What is “Annual Point to Point”? It is a method of calculating the annual earnings of an Index that an IUL policy’s cash value is linked to. The starting point of the Annual Point to Point method is typically the policy’s inception date. To earn a credit, the policy must wait for exactly one year. At the anniversary point, the company compares the S&P 500 Index’s standings at those two points of start & anniversary, and if the Index has shown growth within the year, the percentage of the growth is credited to the policy’s cash value. On the other hand, if the Index has declined, and has therefore yielded a negative rate of return, the policy gets a zero credit for that one-year period, instead of losing money. And going forward, that is how the cash value of an IUL, that adheres to the Annual Point to Point method, will earn credits, year after year, with zero being its’ worst-case scenario.
What is “Monthly Point to Point”? This crediting method is similar to that of the Annual Point to Point, however, it presents more potential as well as more risk. The monthly credits are calculated by comparing the Index standings on the two points of a 30-day period, the starting day and the 30th day after that. This monthly calculation is done every month for 12 months, and by the end of the 12th month, the monthly results are added in order to come up with one crediting rate which is then applied to the policy’s cash value. Since in an IUL zero is always the floor, if the 12-month sum would yield a negative rate of return, zero credit will be applied for that one-year period.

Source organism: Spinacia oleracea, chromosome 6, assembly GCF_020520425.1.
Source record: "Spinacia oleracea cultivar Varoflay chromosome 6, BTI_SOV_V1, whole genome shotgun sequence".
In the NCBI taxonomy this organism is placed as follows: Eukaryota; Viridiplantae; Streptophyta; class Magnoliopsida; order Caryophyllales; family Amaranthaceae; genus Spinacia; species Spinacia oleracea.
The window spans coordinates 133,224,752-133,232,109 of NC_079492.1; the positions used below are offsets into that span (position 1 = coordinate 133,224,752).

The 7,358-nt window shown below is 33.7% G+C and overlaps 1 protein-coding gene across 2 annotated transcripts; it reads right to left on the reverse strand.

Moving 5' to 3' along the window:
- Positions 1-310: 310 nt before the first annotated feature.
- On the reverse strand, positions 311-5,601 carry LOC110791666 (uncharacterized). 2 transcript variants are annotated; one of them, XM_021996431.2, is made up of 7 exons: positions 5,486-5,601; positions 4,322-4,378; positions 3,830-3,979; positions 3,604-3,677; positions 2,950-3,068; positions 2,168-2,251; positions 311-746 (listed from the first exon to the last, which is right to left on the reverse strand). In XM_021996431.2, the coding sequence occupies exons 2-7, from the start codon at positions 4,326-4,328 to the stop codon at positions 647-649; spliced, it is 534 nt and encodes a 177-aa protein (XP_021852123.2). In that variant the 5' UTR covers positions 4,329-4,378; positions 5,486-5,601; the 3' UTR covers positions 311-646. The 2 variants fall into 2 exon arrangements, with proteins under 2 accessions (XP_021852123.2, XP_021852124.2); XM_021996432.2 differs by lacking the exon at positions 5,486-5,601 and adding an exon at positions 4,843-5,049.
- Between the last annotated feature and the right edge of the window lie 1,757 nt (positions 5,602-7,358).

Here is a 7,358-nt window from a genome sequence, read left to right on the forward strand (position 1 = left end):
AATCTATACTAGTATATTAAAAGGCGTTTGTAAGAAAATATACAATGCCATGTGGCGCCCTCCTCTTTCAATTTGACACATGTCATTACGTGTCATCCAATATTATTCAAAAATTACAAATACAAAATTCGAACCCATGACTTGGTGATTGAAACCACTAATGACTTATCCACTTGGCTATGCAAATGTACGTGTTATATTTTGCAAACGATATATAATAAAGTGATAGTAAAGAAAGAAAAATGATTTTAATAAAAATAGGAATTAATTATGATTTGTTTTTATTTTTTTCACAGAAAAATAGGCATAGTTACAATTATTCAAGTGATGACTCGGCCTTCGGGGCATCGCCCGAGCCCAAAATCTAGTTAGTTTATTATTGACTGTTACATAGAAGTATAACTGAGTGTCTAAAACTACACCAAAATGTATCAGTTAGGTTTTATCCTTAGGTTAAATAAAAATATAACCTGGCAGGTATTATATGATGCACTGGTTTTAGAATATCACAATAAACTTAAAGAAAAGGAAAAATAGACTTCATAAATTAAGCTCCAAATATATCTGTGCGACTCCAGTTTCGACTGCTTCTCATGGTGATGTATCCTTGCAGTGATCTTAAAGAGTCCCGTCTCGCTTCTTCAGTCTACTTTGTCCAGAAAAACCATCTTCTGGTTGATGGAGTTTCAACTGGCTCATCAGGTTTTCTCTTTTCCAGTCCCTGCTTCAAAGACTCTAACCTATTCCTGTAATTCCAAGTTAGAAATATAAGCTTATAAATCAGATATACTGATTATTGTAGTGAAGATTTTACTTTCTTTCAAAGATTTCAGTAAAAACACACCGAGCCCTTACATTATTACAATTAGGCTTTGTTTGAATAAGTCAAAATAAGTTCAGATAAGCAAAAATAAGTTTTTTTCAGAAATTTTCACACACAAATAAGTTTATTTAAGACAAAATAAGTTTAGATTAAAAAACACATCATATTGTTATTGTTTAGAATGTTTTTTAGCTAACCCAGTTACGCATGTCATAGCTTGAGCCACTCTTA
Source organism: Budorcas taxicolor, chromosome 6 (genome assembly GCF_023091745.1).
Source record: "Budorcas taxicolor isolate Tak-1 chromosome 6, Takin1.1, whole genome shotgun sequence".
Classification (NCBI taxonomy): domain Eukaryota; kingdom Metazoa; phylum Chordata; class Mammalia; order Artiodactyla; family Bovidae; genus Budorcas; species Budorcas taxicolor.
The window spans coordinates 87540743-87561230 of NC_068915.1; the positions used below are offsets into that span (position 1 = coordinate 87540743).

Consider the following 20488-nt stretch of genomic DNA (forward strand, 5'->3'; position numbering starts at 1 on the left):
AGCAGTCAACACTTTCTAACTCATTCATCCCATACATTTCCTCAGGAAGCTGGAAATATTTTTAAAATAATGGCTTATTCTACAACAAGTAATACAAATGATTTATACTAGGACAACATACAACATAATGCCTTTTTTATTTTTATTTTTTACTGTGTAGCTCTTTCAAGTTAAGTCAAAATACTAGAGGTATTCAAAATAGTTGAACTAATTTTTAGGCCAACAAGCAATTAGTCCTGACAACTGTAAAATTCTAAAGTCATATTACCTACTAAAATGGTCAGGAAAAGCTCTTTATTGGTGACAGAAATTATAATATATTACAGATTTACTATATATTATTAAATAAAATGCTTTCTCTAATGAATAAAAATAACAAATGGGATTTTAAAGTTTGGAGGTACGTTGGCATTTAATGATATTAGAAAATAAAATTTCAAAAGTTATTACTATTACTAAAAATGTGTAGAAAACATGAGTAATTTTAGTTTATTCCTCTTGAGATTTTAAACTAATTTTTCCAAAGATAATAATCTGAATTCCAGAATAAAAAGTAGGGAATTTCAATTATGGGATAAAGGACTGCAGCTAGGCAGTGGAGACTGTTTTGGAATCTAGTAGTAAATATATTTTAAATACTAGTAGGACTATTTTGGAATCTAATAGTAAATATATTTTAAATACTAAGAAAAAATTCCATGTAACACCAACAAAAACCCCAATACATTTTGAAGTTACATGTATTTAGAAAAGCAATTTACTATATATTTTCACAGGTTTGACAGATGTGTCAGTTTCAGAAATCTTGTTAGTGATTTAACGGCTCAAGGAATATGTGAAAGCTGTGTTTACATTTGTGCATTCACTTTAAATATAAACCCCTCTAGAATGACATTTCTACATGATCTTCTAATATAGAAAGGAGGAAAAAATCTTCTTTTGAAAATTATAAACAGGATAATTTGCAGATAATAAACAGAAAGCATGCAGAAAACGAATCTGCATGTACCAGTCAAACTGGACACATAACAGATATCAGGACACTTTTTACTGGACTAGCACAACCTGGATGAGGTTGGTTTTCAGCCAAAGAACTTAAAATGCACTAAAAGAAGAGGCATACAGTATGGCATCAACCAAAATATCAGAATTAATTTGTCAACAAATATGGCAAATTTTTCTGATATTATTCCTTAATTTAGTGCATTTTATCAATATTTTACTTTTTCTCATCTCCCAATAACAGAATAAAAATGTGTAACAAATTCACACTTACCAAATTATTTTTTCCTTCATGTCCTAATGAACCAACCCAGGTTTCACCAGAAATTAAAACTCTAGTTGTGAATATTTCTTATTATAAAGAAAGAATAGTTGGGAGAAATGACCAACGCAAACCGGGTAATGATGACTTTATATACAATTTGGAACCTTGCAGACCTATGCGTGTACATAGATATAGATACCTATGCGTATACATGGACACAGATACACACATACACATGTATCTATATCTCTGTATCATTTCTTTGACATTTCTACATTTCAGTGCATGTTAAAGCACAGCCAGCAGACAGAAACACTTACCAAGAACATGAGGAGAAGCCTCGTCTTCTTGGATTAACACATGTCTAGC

The Potential & Risk of the “Monthly Point to Point” Method: The monthly point to point crediting method has a tremendous earning potential in a strong economic year when an Index may experience growth every month. To understand it better, let’s look at an example: Let’s assume a monthly cap rate of 3%. This means that the policy has the opportunity of earning up to 3% per month if the corresponding Index, i.e. S&P 500, goes up 3% or more per month. Now, let’s also assume that the Index does in fact go up 3% or more every single month of that particular year. In such a scenario, an IUL policy will make 36% for that year! Here is the calculation: 3% credit per month times 12 months, equals 36%!